October Technori Pitch Recap: Orlando Saez on leveraging technology for inefficient industries

For its 14th live pitch event, Technori invited unknown Chicago success story Orlando Saez to the stage. Saez is an entrepreneur probably best known for developing Boingo Wireless, a global Wi-Fi provider that is regarded as a thought leader in the airport industry. After selling Boingo, Saez shifted his focus to promoting economic development for high-tech, high-growth businesses across the state of Illinois.

How did Saez transfer his technical skill set to a government job? How did he rise up to become the general partner of the first ever state-run venture fund? Saez says it is his strong commitment to diversity that helped him foster relationships that promote innovation initiatives within the government. To demonstrate his point he asked the audience of the sold-out pitch even an important question: “When will you be satisfied?”

For Saez the answer to this question was simple: he is a lifelong learner. For him, diversity of thought and creative thinking lead to satisfaction and success.

Saez began to appreciate the power of creative thinking when he took a break from engineering school to attend a clown college. At clown college Saez learned more than simply how to juggle: he became comfortable performing in front of people, a skill that proved essential during his later involvement with sales and marketing.

When Saez entered corporate America he learned he had a big appetite for risk, a trait we constantly associate with entrepreneurship. As he continued to build relationships with the successful people around him his appetite for risk only increased. “The more relationships you build, the more experiences you have, and it increases your appetite for risk because you have a safety net,” said Saez. He says it is this safety net that gives entrepreneurs the resources they need to tackle the competitive startup market.

After sharing how diversity helped him succeed Saez began to describe the niche market he had fallen into: “If you find industries that have gross inefficiencies you can capitalize on this by leveraging technology as a way to optimize,” said Saez. This was how he got involved in government. After he sold Boingo he was invited by Governor Quinn to help support economic activity. He spent two years helping the government relate to the business community. During this time he created an the Illinois Innovation Council to discuss how government can be more relevant and served as the general partner of a venture firm that backed local businesses.

Saez credits his safety net for helping him learn on the fly and succeed in a diverse variety of positions throughout his career. It is because of these experiences that he subscribes to the saying, “You’re not working unless you are networking.” His advice for aspiring entrepreneurs? Try to build your relationships around work; it helps you make a stronger connection.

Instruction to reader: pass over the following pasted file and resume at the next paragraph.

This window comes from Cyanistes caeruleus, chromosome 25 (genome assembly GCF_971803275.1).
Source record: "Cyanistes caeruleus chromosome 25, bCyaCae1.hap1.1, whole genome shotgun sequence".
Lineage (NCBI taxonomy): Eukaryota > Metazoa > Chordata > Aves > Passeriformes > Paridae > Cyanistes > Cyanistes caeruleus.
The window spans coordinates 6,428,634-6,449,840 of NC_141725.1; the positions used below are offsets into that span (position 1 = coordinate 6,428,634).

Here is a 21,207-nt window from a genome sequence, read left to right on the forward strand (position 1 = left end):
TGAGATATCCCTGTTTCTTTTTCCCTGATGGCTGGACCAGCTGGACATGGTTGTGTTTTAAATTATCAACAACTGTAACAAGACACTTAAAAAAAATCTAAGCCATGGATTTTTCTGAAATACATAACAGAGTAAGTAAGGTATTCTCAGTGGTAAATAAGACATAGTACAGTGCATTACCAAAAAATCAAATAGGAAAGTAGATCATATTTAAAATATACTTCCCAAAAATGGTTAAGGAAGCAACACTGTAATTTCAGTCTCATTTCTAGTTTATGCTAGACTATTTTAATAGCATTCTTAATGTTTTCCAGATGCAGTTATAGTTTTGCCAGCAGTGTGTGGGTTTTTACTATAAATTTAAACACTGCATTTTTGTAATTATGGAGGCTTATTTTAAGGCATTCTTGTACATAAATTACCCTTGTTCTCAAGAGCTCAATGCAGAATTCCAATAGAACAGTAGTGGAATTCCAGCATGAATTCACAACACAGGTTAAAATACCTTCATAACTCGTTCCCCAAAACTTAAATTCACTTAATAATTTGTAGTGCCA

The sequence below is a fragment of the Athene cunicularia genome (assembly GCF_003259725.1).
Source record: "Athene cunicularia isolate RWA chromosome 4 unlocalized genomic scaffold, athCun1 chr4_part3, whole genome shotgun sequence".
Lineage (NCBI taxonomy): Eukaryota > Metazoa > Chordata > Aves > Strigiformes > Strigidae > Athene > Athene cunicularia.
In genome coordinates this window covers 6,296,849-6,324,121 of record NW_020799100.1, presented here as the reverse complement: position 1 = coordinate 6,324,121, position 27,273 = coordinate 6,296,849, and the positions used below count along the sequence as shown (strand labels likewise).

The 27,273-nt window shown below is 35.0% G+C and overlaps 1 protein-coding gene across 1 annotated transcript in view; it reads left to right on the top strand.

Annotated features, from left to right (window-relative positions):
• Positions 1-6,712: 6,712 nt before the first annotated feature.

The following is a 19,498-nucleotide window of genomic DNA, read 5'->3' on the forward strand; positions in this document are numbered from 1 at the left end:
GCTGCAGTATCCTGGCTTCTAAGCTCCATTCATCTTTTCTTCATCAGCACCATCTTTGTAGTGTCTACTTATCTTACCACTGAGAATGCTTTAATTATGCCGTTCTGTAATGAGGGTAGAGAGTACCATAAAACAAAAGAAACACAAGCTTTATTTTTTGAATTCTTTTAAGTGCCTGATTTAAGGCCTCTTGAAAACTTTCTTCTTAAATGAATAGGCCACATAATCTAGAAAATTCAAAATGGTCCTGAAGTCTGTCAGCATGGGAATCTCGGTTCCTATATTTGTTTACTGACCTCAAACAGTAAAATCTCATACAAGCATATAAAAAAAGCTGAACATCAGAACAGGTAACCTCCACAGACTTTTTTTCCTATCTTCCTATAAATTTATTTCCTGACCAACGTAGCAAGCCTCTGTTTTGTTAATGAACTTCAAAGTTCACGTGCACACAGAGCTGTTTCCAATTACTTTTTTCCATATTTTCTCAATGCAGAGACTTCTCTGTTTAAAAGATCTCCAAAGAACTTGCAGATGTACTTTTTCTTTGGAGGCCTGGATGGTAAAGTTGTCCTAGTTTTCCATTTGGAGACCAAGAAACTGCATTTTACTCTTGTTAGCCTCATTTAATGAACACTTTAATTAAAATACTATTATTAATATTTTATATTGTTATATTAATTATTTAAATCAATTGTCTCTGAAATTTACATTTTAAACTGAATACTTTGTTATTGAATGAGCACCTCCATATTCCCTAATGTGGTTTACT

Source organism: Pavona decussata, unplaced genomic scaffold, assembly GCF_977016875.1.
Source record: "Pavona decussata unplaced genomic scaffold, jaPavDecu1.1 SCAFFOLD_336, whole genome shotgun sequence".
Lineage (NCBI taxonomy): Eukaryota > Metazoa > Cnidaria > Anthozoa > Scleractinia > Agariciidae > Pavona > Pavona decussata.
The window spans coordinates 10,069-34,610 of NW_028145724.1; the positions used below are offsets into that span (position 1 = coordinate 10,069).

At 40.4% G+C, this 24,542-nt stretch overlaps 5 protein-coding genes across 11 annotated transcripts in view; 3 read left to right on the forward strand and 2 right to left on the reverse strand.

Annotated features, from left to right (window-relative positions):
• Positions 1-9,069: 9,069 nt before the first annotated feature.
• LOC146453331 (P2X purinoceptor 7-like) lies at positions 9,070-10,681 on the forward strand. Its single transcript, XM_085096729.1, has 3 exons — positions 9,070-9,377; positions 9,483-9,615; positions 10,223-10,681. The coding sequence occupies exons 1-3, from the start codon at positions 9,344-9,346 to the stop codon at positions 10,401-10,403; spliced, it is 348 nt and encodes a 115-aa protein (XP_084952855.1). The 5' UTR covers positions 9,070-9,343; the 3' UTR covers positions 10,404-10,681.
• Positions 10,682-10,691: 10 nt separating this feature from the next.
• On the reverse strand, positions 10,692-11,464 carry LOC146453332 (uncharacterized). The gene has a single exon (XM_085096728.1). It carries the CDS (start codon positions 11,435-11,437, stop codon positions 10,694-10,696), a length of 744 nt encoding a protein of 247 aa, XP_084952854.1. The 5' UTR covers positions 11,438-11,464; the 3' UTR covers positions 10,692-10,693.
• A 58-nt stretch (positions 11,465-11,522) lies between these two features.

Now onto the night’s pitches:

Did you know that 73 percent of users who like a brand’s Facebook page never go back? BirdFeud is a fun and effective social discussion tool that helps brands increase engagement on their page. With BirdFeud brands can control the conversation of a debate that happen live on Twitter, helping to increase virality. A premium version of the application includes a white-labeled design interface that aims to bring the conversation closer to the point of sale.

Thanks to Matchist, finding a high-quality freelance developer is no longer an overwhelming, frustrating process. Matchist is a new easy way to find top web developers. A win-win for developers and entrepreneurs, Matchist vets candidates, provides curated matches and secure payments. It also helps entrepreneurs understand the specific technical needs their project requires to succeed. Matchist even has their revenue model figured out: they plan on taking 10 percent off both sides of the market, a similar fee to what their competitors who lack curated matches charge.

Many freelancers work in an unstable, isolating environment. Parsecco aims to solve the problems of being an independent contractor so more people can do what they love with people they trust. Parsecco gives freelancers a place where they can create a “collaboration resume” that highlights the relationships that make freelance projects succeed. Parsecco focuses on linking to your collaborators and highlighting your skills in a specific context. This searchable, visual Rolodex helps freelancers put together successful teams where they can work with the people they trust.

Stock Mfg. Co.:
Stock Mfg. Co. is bringing back old school manufacturing and combining it with an innovative e-commerce system with the hope of making it easier and cheaper to buy goods created in the U.S. The process is simple: after a designer submits a style, the community votes on it. Then, If enough people commit to buying it, Stock will produce the designs in their factory. After professionally photographing the collaboratively crowd-sourced designs, Stock then puts the product on sale for two weeks.

Mirrorgram is a fun and addictive photo-editing app that lets you create and share memories in a new way. The app, which started as a collaboration with electronic music group Glitch Mob, uses symmetry to create visually stimulating images with your iPhone. In the two weeks since their launch Mirrorgram has been downloaded 200,000 times. To see some of the photos local Chicagoans are taking check out http://chicago.mirrorgram.com/

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